Keywords: Italy; Industrial Districts; Lead firms; Internationalization.
    JEL: N24 P12 C63
    Date: 2009–02
  13. By: Combes, Pierre-Philippe; Lafourcade, Miren; Thisse, Jacques-François; Toutain, Jean-Claude
    Abstract: This paper uses a unique database that provides value-added, employment, and population levels for the entire set of French departments for the years 1860, 1930, and 2000. These data cover three sectors: agriculture, manufacturing, and services. This allows us to study the evolution of spatial inequalities within France and to test the empirical relevance of economic geography predictions over the long run. The evidence confirms the existence of a bell-shaped evolution of the spatial concentration of manufacturing and services. In contrast, labor productivity has been converging across departments. Last, our study also confirms the presence of strong agglomeration economies during the full time-period. Market potential during the first sub-period (1860-1930), and higher education during the second (1930-2000), together with sectoral diversity, account for the spatial distribution of these gains.
    Keywords: agglomeration economies; economic geography; economic history; human capital
    JEL: N93 N94 O18 R12
    Date: 2008–10
  14. By: Artis, Michael J; Okubo, Toshihiro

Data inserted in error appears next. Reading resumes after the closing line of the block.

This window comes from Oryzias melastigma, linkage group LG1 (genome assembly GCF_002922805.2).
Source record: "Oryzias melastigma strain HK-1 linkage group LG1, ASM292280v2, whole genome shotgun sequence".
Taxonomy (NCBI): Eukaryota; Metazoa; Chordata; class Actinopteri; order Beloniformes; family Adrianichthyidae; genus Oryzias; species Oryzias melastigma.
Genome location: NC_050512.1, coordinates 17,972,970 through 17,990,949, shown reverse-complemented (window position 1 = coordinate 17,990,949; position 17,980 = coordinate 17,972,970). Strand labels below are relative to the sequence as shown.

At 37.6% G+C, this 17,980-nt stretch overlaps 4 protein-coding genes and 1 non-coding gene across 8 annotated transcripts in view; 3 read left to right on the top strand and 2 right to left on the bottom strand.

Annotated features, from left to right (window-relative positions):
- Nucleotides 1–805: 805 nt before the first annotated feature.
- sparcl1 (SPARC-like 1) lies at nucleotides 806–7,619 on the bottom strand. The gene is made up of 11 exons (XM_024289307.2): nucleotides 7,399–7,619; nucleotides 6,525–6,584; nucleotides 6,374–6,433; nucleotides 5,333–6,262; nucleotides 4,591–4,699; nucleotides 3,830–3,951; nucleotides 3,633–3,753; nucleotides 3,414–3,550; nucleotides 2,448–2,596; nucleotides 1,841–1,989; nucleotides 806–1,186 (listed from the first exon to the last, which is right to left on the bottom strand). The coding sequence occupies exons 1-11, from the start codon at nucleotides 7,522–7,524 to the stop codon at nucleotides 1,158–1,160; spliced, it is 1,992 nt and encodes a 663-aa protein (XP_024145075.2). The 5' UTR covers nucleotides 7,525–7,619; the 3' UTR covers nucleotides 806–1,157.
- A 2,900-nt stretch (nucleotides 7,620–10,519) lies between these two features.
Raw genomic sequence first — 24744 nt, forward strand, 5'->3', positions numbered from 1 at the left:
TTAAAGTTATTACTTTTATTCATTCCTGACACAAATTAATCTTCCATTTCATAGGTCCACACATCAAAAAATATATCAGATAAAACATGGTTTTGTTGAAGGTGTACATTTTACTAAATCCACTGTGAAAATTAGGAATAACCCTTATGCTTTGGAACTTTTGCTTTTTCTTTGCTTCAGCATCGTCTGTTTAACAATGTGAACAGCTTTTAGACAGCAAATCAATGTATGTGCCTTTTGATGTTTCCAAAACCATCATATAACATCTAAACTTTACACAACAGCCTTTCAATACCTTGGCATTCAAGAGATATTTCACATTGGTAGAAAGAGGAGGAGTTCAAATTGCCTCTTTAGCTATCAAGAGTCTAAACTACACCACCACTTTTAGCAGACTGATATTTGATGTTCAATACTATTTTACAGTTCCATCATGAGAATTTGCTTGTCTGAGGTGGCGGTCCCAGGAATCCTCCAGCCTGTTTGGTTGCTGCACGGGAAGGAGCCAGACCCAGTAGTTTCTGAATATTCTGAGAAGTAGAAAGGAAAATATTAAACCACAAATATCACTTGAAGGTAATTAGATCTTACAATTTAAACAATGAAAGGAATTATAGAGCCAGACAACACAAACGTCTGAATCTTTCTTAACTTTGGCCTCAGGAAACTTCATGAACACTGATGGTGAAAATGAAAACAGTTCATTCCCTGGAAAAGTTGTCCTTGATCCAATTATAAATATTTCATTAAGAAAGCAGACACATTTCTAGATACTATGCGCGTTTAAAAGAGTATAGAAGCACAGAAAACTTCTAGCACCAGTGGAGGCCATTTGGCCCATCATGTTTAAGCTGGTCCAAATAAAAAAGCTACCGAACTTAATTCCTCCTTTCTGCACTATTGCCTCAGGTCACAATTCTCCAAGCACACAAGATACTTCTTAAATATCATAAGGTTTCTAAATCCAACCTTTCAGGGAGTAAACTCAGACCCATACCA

Abstract: The paper uses long-run GDP data for developed countries drawn from Maddison (2003) to generate deviation cycles for the period from 1870 to 2001. The cyclical deviates are examined for their bilateral cross-correlation values in three separate periods, those of the first globalization wave (1870 to 1914), the period of the “bloc economy” (1915 to 1959) and for the period of the second globalization (1960-2001). Cluster analysis is applied and the McNemar test is used to test for the relative coherence of alternative groupings of countries in the three periods. The bloc economy period emerges as one that features some well-defined sub-global clusters, where the second globalization period does not, the first globalization period lying between the two in this respect. The second globalization period shows a generally higher level of cross correlations and a lower variance than the other two periods. The features uncovered suggest that the second globalization period is indeed one that comprises a more inclusive world economy than ever before.